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Aug 27
Friday
Reviews (Eats)
The Esnaf Nouveau: Blue Collar Food, White Collar Style


In the rapidly developing Istanbul district of Beyoglu, a new concept restaurant is born everyday – Korean fried chicken, construct your own canapé, a restaurant claiming to serve the widest variety soups in the world, etc. If a place makes it past infancy, pirated versions of the original are sure to follow. The market is thriving and those who live, work or play in Beyoglu drive it with an insatiable appetite for something new.

But even as the average Beyoglu working stiff profile shifts from a spackle-spattered demographic to one which smells of L’Occitane products, certain dietary habits never change. It might as well be written in the Turkish constitution that all working people are entitled to an inexpensive lunch of daily specials roughly estimating the home-cooked meals that mom prepares. This is the right of the esnaf, or tradesmen.

Whereas the traditional esnaf lokantasi has a standard interior design – one we associate with a hastily built hospital cafeteria – and a staff and clientele that remind us of an American diner, these days we are noticing a pleasant new trend in the esnaf lokantasi tradition. Without straying too far from the typical esnaf offerings, a new class of restaurant has emerged adding more creature comforts to traditional Turkish comfort food, something we are calling “Esnaf Nouveau.”

Take the example of the charming Golge, a small restaurant/café located on an athmospheric Beyoglu back alley. Though exposed steel beams, nostalgic tiles and thick wooden tables might be the signature of chic places like House Café, theirs is a mere forgery of the Golge aesthetic. Ten years ago, when Golge was opened by a stylish husband and wife team, there were plenty of esnaf lokantasi around, but none that looked and felt like this place.

Golge was also one of the first to bring home-style esnaf favorites into a mellow café setting. The daily specials often include a thicker-than-usual cacik, or chopped cucumbers in garlicky yogurt, a mound of moist, red bulgur pilav and something slow-roasted and delicious. On a recent visit, the chalkboard promised specials such as roasted chicken over begendi, a creamy eggplant puree, or vegetables in a clay pot. Though esnaf lokantasi purists might recoil at the cheesecake on offer, the gullaç, a traditional Ramazan milk pudding flavored by rose water, is the real deal.

Taking the cue from Esnaf Nouveau standards like Golge, the newly opened Dai Pera has upped the ante by adding alcohol, with a strong focus on Turkish wines, to an otherwise conservative menu. On one recent visit we had a plate of very credible green beans stewed with chopped veal alongside a pile of buttery rice flecked with thin, dark erişte noodles. We couldn’t resist the kadin budu köfte, a batter-coated and fried meat patty thought to resemble ladies thighs. The vine leaves stuffed with rice and meat were standouts. We didn’t consult the sommelier about the appropriate wine pairing for this feast, but we can attest that a cold Efes beer worked out just fine.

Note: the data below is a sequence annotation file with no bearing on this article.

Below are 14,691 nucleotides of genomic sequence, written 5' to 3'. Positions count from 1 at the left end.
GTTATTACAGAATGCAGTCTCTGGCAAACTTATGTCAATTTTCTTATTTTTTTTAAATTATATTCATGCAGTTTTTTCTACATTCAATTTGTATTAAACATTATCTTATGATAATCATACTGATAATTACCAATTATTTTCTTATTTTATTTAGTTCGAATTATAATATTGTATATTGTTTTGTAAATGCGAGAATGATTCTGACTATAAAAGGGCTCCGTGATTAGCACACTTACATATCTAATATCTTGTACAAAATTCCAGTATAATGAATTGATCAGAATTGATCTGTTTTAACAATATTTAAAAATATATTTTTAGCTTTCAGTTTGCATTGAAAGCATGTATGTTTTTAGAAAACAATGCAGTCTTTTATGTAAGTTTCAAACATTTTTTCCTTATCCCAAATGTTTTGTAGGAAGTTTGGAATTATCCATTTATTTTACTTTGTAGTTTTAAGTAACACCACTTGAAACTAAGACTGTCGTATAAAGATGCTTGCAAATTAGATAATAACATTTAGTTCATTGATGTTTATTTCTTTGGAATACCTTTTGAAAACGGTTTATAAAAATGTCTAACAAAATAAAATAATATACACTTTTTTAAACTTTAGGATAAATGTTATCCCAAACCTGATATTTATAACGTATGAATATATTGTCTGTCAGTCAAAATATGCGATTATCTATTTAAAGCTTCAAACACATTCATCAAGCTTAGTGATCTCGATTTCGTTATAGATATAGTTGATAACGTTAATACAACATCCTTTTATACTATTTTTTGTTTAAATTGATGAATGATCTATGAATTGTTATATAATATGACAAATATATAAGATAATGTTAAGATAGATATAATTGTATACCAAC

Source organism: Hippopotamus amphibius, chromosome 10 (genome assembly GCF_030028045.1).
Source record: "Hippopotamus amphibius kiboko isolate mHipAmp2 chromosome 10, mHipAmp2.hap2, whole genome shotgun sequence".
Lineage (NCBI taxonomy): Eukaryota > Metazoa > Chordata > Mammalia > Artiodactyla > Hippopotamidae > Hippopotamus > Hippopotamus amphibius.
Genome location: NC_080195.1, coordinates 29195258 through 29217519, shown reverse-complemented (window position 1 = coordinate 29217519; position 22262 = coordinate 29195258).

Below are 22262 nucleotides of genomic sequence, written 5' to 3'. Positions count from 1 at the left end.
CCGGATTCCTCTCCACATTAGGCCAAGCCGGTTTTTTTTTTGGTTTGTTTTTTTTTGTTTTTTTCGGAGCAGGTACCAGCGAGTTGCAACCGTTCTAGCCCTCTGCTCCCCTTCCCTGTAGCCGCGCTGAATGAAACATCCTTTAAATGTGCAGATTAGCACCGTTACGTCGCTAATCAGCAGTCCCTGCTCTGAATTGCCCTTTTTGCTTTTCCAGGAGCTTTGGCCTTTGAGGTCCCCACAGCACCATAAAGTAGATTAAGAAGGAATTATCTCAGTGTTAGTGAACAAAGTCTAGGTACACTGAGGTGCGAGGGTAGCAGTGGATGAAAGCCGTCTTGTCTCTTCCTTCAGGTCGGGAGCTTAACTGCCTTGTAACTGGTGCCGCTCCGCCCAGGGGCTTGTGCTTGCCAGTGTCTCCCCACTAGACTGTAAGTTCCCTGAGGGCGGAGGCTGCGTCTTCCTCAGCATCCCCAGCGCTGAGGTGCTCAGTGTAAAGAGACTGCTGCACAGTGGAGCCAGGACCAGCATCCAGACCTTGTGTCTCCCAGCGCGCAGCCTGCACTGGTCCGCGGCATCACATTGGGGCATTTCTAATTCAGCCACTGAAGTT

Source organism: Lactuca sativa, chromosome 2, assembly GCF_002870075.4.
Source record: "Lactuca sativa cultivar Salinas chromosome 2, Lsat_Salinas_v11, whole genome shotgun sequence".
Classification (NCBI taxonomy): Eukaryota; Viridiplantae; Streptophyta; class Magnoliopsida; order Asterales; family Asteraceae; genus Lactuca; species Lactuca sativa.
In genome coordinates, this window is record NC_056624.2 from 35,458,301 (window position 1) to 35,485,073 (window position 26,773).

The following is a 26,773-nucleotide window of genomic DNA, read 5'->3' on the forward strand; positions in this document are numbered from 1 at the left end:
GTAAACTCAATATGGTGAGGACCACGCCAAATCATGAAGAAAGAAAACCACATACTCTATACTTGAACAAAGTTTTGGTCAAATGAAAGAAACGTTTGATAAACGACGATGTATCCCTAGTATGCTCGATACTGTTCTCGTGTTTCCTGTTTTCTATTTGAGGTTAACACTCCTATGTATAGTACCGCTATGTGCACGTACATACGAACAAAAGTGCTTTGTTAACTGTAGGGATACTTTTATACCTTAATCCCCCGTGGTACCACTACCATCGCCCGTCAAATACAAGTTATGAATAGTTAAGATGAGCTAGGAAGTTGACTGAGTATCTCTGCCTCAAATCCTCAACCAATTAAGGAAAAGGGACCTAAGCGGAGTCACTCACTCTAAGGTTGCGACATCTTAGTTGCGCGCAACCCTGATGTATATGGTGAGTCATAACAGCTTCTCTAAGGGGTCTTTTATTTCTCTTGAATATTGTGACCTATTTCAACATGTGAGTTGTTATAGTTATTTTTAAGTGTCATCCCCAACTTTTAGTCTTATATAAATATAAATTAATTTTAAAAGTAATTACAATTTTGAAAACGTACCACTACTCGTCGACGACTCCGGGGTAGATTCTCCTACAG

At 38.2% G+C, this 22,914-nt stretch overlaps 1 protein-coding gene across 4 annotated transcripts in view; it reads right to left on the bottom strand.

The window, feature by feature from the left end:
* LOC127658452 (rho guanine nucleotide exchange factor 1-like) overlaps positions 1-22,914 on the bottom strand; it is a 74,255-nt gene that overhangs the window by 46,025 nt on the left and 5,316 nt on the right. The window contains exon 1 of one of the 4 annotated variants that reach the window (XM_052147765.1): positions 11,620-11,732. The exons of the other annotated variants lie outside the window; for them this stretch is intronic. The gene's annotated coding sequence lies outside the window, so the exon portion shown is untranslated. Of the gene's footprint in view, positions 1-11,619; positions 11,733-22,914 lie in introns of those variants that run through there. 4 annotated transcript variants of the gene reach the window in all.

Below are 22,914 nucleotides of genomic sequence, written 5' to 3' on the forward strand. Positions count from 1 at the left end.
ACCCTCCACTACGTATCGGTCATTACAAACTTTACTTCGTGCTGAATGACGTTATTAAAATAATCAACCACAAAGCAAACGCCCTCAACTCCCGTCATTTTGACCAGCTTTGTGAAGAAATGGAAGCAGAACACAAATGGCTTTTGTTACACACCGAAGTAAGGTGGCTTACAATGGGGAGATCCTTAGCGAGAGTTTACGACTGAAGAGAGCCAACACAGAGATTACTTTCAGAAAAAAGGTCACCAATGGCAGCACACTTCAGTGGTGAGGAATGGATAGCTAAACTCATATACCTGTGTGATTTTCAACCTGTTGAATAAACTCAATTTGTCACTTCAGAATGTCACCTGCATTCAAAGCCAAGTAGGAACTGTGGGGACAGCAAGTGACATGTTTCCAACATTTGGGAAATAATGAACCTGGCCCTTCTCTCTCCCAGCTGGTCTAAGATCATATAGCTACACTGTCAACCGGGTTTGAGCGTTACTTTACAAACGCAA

Along with the home-cooked traditional specials, the new school esnaf restaurants understand that a tradesman wants lunch fast and at a good price. Daily menus rarely exceed 20 TL and, in a pinch, could be gobbled down in a hurried half hour lunch break.

Golge Cafe
Address: Olivia gecidi 7, Galatasaray
Telephone: 212-251-8430

DAI Pera
Address: Yeni Çarşı Caddesi No 54, Galatasaray
Tel: 212-252-8099

(photo by Ansel Mullins)

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5 Responses to “ The Esnaf Nouveau: Blue Collar Food, White Collar Style ”
  1. This is a good piece on what sounds like a very worth a visit esnaf nouveau lokantasi. This trend makes perfect sense in the evolution of foodie options in Istanbul. Sort of like the gastro-bistros in Paris that have simpler decor and are homey while well designed, and, serve really good food for a fair price.

    This one is on my list for my return to Istanbul! Thanks.

  2. Ended up here (Golge) in accident today and something in the back of my mind told me I’d read about it before. It’s a lovely place to have a tea and chat or read a book, but even as “nouveau” I’m unsure why you’d call this an esnaf. It’s a very nice cafe with a typically expensive (Beyoglu prices, lots of 15-25 lira mains) food menu, some beer and liquor. Indeed, there is a daily specials board that is more affordable, but that alone doesn’t make this place an esnaf.

  3. Hi QS,

    The key here is sticking to the daily specials which are designed specifically for local workers on a lunch break. These are all home-style, traditional specialties much like you’d find in a more traditional esnaf setting. Most days of the week it functions that way too which is where we saw the esnaf roots. In spirit and flavor we do see it as an esnaf lokantasi at its root, but a modernized one with an “cafe” alter ego.

  4. I suppose if we stretch the label to include white-collar workers like myself, you’d be right 🙂 Great place for an academic to set up an afternoon “office”.


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